Last Updated on July 29, 2019, by eNotes Editorial. Word Count: 563
The hero of Virgil's Aeneid, the Trojan warrior Aeneas, departs from the Trojan War and wanders for seven years in the Mediterranean region because it has been foretold that he and what remain of his people are destined to found a great nation in Italy. He stays briefly in the North African city of Carthage, but his abruptly ended love affair with Queen Dido eventually leads to her suicide. Later, Aeneas travels to Italy where he defeats King Turnus and establishes a settlement along the Tiber River that eventually grows into the city of Rome. The Aeneid is a mythological glorification of the early Roman Empire and of Octavian, the emperor known as Augustus.
An Irish epic tale from the first century BC, The Cattle Raid of Cooley describes an attack by Queen Mebd of Connacht on the kingdom of Ulster in order to steal its prized Brown Bull. Part of the Ulster cycle of legends, it features the Gaelic hero Cuchulain, a youth of great strength whose body and face contort horribly as he enters a rage before each battle. Alone, Cuchulain destroys Mebd's army, defeating one warrior per day until killed by her treachery.
Achilles, the hero of Homer's epic poem the Iliad, refuses to fight for King Agamemnon and the invading Greeks at Troy. Without his strength the war will be lost, and so Achilles's friend Patroclus borrows his armor and shield and joins the battle, but is soon killed by the Trojan hero Hector. Overcome with grief and anger at his friend's death, Achilles and his men, the Myrmidons, join the attack, killing Hector, and bringing victory to the Greeks.
Thomas Malory's Le Morte d'Arthur (1485, The Death of Arthur) describes the adventures of Arthur, legendary king of the Britons. Of mysterious birth, Arthur becomes king after receiving the magical sword, Excalibur, from the supernatural figure of The Lady in the Lake. He later builds a mighty castle and attracts the greatest knights from France and the British Isles to his round table at Camelot. With the help of these warriors and the wizard Merlin, Arthur battles the evil sorceress Morgan Le Fay and his own upstart nephew, Sir Mordred.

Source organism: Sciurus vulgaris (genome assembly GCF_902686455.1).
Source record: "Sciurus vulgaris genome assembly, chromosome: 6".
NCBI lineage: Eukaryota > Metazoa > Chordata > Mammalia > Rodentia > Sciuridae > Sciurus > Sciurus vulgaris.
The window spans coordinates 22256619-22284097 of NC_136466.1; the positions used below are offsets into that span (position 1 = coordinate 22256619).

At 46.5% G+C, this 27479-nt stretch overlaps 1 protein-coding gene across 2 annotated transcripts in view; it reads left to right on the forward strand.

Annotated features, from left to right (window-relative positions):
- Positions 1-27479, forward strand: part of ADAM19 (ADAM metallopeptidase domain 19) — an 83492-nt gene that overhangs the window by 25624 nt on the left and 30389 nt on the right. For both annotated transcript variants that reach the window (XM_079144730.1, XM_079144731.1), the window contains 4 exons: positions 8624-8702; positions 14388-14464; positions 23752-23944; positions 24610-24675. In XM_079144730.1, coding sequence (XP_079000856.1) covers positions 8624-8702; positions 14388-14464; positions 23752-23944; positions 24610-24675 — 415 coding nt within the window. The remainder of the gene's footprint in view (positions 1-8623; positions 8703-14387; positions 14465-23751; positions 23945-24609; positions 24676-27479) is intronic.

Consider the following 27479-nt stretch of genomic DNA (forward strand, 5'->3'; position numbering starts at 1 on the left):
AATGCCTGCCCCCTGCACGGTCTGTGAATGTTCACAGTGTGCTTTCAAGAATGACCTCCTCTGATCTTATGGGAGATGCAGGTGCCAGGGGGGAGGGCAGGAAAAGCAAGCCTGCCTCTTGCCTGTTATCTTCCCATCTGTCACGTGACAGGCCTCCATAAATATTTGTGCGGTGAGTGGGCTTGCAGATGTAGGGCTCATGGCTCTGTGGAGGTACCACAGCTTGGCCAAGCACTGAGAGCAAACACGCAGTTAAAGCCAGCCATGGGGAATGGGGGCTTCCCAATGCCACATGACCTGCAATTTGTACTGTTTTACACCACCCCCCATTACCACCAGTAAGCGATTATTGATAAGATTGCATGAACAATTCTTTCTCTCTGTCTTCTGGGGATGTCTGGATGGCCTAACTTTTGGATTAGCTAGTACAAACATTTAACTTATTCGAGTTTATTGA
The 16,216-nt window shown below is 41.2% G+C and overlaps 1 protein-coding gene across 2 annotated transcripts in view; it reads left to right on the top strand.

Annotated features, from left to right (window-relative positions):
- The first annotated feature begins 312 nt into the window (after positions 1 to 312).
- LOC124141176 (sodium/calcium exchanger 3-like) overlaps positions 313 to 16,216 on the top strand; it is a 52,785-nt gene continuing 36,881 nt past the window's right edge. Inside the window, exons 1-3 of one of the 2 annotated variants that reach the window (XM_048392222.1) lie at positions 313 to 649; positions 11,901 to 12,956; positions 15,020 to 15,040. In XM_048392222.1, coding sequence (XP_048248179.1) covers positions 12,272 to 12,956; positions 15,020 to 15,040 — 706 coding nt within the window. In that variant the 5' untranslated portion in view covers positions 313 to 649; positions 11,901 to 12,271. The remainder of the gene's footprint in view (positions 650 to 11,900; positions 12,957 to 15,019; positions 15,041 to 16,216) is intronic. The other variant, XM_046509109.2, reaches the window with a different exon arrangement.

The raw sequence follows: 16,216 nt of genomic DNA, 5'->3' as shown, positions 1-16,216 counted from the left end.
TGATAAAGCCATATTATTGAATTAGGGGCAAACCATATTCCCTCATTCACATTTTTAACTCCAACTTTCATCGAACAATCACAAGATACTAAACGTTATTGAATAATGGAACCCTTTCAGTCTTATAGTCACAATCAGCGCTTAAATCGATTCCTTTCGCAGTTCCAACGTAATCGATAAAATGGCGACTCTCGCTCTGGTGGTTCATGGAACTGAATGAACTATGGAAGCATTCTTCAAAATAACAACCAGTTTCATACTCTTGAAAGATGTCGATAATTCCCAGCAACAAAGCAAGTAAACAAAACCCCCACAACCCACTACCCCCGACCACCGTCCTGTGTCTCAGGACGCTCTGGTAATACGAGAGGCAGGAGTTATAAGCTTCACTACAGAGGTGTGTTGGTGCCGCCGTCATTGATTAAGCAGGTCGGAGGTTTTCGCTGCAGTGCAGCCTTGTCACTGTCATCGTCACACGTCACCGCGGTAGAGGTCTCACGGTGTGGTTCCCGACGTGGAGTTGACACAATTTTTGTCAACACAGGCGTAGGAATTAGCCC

Niccolo Machiavelli's The Prince (1532) examines the means by which a ruler might consolidate and expand power. Recommending the use of cunning and even treachery, Machiavelli portrays rulership as a science that place kings above ordinary ethical considerations.
The second great classical Indian epic poem is the Ramayana. Probably composed in about the third century BC, it details the life of Rama, the seventh incarnation of the god Vishnu. Attributed to the sage Valmiki—also a character in the poem—the Ramayana recounts Prince Rama's exile from the kingdom of Ayodhya and his rescue of his wife Sita from the demon Ravana. With the help of Hanuman and his army of monkeys, Rama saves Sita, kills the demon, and returns to his home.
The poem "Song of Myself' from nineteenth-century American poet Walt Whitman's 1855 collection Leaves of Grass celebrates the symbolic unity of all people and places.
Written during approximately the same period as the Mahabharata, the Upanishads contain philosophical meditations on the Hindu conceptions of reality, reincarnation, and Brahman—the universal soul.
The 1989 novel The Great Indian Novel, by Shashi Tharoor, is a funny and entertaining retelling of the basic Mahabharata story, drawing events and characters from twentieth-century Indian life.
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